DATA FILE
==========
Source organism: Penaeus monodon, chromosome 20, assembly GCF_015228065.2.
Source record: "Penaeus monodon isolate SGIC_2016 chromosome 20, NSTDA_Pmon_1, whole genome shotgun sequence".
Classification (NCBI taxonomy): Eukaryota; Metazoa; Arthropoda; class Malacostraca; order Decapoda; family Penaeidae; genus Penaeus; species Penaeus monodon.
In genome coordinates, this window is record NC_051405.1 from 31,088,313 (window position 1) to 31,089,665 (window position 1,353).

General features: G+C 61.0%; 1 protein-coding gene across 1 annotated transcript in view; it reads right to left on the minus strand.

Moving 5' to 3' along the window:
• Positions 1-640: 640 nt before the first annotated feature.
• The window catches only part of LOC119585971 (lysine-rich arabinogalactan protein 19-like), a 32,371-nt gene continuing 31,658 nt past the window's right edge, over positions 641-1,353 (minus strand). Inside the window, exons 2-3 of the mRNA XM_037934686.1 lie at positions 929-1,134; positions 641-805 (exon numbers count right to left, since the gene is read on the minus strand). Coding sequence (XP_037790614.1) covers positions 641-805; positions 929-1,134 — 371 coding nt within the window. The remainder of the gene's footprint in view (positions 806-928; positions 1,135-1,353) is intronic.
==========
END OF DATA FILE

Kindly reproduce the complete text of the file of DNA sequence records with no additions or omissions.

Source organism: Penaeus monodon, chromosome 20, assembly GCF_015228065.2.
Source record: "Penaeus monodon isolate SGIC_2016 chromosome 20, NSTDA_Pmon_1, whole genome shotgun sequence".
Classification (NCBI taxonomy): Eukaryota; Metazoa; Arthropoda; class Malacostraca; order Decapoda; family Penaeidae; genus Penaeus; species Penaeus monodon.
In genome coordinates, this window is record NC_051405.1 from 31,088,313 (window position 1) to 31,089,665 (window position 1,353).

General features: G+C 61.0%; 1 protein-coding gene across 1 annotated transcript in view; it reads right to left on the minus strand.

Moving 5' to 3' along the window:
• Positions 1-640: 640 nt before the first annotated feature.
• The window catches only part of LOC119585971 (lysine-rich arabinogalactan protein 19-like), a 32,371-nt gene continuing 31,658 nt past the window's right edge, over positions 641-1,353 (minus strand). Inside the window, exons 2-3 of the mRNA XM_037934686.1 lie at positions 929-1,134; positions 641-805 (exon numbers count right to left, since the gene is read on the minus strand). Coding sequence (XP_037790614.1) covers positions 641-805; positions 929-1,134 — 371 coding nt within the window. The remainder of the gene's footprint in view (positions 806-928; positions 1,135-1,353) is intronic.